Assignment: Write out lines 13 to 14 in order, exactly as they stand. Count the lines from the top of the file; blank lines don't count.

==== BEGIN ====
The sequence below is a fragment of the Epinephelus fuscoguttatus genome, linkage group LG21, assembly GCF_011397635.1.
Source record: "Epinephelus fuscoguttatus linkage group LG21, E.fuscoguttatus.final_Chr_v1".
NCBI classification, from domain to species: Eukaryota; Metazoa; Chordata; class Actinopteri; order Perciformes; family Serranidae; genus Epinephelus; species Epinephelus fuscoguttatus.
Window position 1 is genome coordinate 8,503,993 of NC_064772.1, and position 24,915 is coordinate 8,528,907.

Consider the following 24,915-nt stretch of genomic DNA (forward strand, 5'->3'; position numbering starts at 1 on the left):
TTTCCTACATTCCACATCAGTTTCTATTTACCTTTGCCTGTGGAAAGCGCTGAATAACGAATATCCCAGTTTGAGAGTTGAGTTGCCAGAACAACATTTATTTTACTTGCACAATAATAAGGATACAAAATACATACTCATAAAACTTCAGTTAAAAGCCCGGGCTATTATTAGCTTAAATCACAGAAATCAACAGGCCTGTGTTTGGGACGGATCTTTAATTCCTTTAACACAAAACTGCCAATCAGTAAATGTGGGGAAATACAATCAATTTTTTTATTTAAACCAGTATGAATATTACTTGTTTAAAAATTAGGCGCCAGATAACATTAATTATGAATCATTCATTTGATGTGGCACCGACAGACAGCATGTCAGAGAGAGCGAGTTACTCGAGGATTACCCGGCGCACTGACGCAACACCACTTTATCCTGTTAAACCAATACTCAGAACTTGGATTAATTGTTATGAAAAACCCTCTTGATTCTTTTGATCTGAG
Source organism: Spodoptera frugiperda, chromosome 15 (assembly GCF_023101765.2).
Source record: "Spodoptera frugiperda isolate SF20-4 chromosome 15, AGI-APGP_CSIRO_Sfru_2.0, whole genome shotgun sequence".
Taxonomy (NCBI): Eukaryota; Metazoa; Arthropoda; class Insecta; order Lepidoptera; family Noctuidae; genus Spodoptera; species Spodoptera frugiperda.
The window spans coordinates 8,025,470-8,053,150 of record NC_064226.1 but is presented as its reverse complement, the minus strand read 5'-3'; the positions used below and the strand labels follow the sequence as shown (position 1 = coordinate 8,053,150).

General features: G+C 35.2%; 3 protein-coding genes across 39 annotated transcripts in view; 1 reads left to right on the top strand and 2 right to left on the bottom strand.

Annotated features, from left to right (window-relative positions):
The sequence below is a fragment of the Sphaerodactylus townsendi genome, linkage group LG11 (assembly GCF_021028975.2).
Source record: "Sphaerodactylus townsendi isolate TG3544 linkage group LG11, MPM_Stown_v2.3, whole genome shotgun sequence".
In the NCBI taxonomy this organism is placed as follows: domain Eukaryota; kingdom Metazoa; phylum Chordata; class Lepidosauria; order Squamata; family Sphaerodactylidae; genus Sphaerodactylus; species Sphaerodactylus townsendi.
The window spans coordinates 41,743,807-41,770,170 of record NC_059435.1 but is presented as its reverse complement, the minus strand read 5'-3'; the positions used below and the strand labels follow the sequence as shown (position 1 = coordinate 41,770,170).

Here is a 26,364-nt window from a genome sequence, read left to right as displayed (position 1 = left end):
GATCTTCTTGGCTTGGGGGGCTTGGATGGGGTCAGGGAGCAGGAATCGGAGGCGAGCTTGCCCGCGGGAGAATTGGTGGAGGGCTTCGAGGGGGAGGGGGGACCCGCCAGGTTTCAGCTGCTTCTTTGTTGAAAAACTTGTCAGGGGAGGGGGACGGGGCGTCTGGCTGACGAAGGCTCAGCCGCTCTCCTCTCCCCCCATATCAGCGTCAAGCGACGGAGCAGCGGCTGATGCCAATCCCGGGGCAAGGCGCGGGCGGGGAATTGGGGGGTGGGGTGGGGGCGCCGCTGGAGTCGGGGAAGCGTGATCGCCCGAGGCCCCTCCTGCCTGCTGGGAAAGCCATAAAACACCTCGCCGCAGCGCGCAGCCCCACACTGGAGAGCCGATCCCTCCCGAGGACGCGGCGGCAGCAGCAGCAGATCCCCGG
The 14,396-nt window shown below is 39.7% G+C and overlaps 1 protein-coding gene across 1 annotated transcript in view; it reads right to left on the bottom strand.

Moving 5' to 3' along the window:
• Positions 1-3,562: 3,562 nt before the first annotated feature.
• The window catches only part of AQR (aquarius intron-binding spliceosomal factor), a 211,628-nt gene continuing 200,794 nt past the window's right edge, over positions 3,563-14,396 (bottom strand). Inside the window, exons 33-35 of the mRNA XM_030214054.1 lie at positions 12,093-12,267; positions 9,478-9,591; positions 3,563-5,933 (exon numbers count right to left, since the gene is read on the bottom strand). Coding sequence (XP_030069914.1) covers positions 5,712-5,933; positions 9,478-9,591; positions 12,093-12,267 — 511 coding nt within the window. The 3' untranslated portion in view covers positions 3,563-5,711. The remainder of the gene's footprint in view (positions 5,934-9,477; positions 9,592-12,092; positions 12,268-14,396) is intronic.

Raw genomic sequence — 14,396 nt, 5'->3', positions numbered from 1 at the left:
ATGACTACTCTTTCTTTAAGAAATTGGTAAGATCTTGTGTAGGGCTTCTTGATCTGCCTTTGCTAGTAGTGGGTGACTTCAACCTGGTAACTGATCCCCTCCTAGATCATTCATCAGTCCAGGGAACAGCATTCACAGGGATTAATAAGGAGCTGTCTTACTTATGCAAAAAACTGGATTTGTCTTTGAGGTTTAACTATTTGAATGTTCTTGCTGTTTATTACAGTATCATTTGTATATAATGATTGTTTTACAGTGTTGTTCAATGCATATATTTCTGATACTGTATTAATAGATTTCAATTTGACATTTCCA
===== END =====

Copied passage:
The sequence below is a fragment of the Sphaerodactylus townsendi genome, linkage group LG11 (assembly GCF_021028975.2).
Source record: "Sphaerodactylus townsendi isolate TG3544 linkage group LG11, MPM_Stown_v2.3, whole genome shotgun sequence".